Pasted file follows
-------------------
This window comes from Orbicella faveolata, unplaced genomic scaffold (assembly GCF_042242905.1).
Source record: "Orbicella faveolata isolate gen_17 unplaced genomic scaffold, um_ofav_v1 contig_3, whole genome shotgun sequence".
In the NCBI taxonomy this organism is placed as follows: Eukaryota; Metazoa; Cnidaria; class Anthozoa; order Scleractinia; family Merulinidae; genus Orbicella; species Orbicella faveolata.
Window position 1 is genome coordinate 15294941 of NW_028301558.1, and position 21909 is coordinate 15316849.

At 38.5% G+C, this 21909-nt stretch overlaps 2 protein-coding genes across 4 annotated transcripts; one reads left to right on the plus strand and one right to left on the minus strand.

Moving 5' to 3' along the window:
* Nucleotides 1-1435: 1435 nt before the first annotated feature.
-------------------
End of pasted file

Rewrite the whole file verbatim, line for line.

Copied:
This window comes from Orbicella faveolata, unplaced genomic scaffold (assembly GCF_042242905.1).
Source record: "Orbicella faveolata isolate gen_17 unplaced genomic scaffold, um_ofav_v1 contig_3, whole genome shotgun sequence".
In the NCBI taxonomy this organism is placed as follows: Eukaryota; Metazoa; Cnidaria; class Anthozoa; order Scleractinia; family Merulinidae; genus Orbicella; species Orbicella faveolata.
Window position 1 is genome coordinate 15294941 of NW_028301558.1, and position 21909 is coordinate 15316849.

At 38.5% G+C, this 21909-nt stretch overlaps 2 protein-coding genes across 4 annotated transcripts; one reads left to right on the plus strand and one right to left on the minus strand.

Moving 5' to 3' along the window:
* Nucleotides 1-1435: 1435 nt before the first annotated feature.